Given that we would be driving home during Easter Sunday, we had our holiday dinner on Saturday night – ham, green beans, and sweet potatoes made for a fantastic, home-cooked meal!
Sunset view of Fourth Lake.
Before diving into dessert (cupcakes from City Cafe), I put the drone into the sky one last time and took my favorite shot from the entire trip – a sunset over the mountains.
View of NY 28 during daytime.
Waking up before dawn, my wife and I said goodbye to our relative and began the long drive home. At least NY 28 was quiet as we headed south – hardly any traffic was on the road. We saw more deer than we did other cars.
Exterior of Kitchen & Coffee cafe.
A couple hours from home, we stopped in the town of Beacon, NY for lunch at Kitchen & Coffee, a restaurant that specializes in vegan and gluten-free food and bakery items.
Grilled cheese and salad in a black bowl.
As adventurous of an eater as I can be, sometimes I just want a basic, tasty meal… in this case, one of the best grilled cheese sandwiches I’ve ever had! My wife had a sweet potato burger (a burger made of sweet potato, black bean, and quinoa), and we split a vegan and gluten-free chocolate chip cookie, enjoying it all at one of the cafe’s outdoor tables. Fueled up, we were ready for our final push home.
Car odometer reading 215337 TRIP A 179.7
After a couple more hours, we were home! The Accord crossed another milestone, this time putting 215,000 miles in the rearview mirror. It remains a trusty road trip companion, ready to gobble up miles (and twisty mountain roads) with ease. Onward!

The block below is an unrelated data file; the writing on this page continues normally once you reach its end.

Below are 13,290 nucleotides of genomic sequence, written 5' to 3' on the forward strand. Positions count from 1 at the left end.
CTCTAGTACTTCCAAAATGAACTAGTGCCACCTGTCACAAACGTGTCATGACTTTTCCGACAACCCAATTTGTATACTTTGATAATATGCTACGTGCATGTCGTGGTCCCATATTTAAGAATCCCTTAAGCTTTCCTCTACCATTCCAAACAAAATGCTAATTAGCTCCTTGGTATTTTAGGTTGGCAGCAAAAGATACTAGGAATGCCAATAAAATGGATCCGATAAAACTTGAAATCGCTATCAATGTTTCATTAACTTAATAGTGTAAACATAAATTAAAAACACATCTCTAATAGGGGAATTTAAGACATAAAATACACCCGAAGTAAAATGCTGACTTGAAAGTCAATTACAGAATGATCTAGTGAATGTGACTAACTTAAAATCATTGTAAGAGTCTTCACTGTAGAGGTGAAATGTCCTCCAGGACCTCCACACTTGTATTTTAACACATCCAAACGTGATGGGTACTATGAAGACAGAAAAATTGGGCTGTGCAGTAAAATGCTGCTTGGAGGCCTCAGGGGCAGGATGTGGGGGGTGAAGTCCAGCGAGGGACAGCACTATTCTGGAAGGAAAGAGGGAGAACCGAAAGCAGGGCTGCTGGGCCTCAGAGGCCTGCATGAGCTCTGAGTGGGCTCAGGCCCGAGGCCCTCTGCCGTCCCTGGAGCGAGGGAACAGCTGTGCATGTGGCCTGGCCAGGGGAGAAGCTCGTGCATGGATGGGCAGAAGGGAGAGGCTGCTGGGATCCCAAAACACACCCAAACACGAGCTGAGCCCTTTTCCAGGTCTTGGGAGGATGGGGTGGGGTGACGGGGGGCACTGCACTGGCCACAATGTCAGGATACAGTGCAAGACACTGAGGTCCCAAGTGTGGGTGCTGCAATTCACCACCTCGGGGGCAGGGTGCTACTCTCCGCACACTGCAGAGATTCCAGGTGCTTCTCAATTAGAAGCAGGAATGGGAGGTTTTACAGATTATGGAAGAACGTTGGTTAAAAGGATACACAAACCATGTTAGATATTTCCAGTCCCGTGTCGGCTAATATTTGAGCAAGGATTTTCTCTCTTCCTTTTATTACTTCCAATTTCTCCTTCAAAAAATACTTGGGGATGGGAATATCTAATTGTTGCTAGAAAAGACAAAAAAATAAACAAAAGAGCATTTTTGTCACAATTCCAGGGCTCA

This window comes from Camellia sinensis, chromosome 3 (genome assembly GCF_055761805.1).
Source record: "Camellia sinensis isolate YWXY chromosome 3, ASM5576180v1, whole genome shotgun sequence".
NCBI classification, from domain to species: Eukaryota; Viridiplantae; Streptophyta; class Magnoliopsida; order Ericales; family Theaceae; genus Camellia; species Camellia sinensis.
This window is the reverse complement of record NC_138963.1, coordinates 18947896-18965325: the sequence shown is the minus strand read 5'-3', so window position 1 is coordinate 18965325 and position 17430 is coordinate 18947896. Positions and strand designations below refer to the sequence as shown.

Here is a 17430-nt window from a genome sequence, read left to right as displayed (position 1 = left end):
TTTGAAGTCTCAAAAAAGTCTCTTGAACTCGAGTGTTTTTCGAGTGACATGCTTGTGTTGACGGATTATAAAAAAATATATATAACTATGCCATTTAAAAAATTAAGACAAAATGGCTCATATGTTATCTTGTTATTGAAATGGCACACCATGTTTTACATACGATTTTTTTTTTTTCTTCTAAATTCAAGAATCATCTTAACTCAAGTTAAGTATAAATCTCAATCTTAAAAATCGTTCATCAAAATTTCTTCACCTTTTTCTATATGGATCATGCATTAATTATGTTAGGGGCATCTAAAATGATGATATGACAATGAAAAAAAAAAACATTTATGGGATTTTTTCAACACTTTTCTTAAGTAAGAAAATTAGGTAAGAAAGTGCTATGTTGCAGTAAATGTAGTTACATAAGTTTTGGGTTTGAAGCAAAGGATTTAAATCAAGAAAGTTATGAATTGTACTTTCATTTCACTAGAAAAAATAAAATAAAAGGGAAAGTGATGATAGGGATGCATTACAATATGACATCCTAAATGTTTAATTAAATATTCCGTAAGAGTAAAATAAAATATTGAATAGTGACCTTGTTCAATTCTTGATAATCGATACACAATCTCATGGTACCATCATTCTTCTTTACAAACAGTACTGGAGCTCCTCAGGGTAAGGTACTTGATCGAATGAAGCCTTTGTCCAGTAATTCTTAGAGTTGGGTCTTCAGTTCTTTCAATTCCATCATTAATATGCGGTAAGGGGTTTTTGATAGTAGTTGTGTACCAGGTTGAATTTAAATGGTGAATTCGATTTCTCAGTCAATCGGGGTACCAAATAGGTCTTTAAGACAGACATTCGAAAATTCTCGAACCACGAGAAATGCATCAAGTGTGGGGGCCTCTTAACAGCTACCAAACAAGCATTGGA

Car odometer reading 96000 miles.
Just a few updates from the garage. First, Grace, our 2014 Jeep Grand Cherokee, recently passed the 96,000 mile mark. Grace is currently in the shop, however, to have a persistent rattling noise addressed (along with some other routine maintenance). More on that in the next post!
Nokian WR G4 tire on Honda Accord wheel.
Meanwhile, my Accord also had a repair of a different sort. I began to have a leak from one of my front tires, and the tire shop found a nail in the sidewall. As the nail was in a location where the tire couldn’t be fixed, I had to buy two new tires for the front of the car. I had planned to get new tires this summer, so this isn’t the end of the world, but talk about an unexpected expense!
Car odometer reading 1007815 TRIp A 38.6
Finally, a quick update from my friend Justin, who recently rolled a million miles in his 2003 Honda Accord. His car is now at 1,07,815 miles, and next weekend he’ll be racking up even more distance, as he is a VIP guest at HDay, the yearly gathering of Honda enthusiasts in the United States. This year’s event will be in Mechanicsville, Maryland, and Justin will be driving there from Texas. If you go, look for his car on display in the VIP section, and say hello!

Wrapping Up

No matter the time of year, Adirondack State Park in New York is a wonderful spot to enjoy nature at its finest. Even mud season has its benefits – the park is quiet, with tourists few and far between, and you can still appreciate the natural wonder all around you. If you have not ever visited the Adirondacks, pack a bag, gas up the car, and go!

Thanks, as always, for taking the time to read of another journey down the open road ahead.

‘Til next time.

2 thoughts on “Mud Season.

  1. Looks like it was a great trip! The drone shots were beautiful but the picture of the yellow boathouse and dock is such a great picture! That is definitely one to consider entering into a contest for sure!

    Liked by 1 person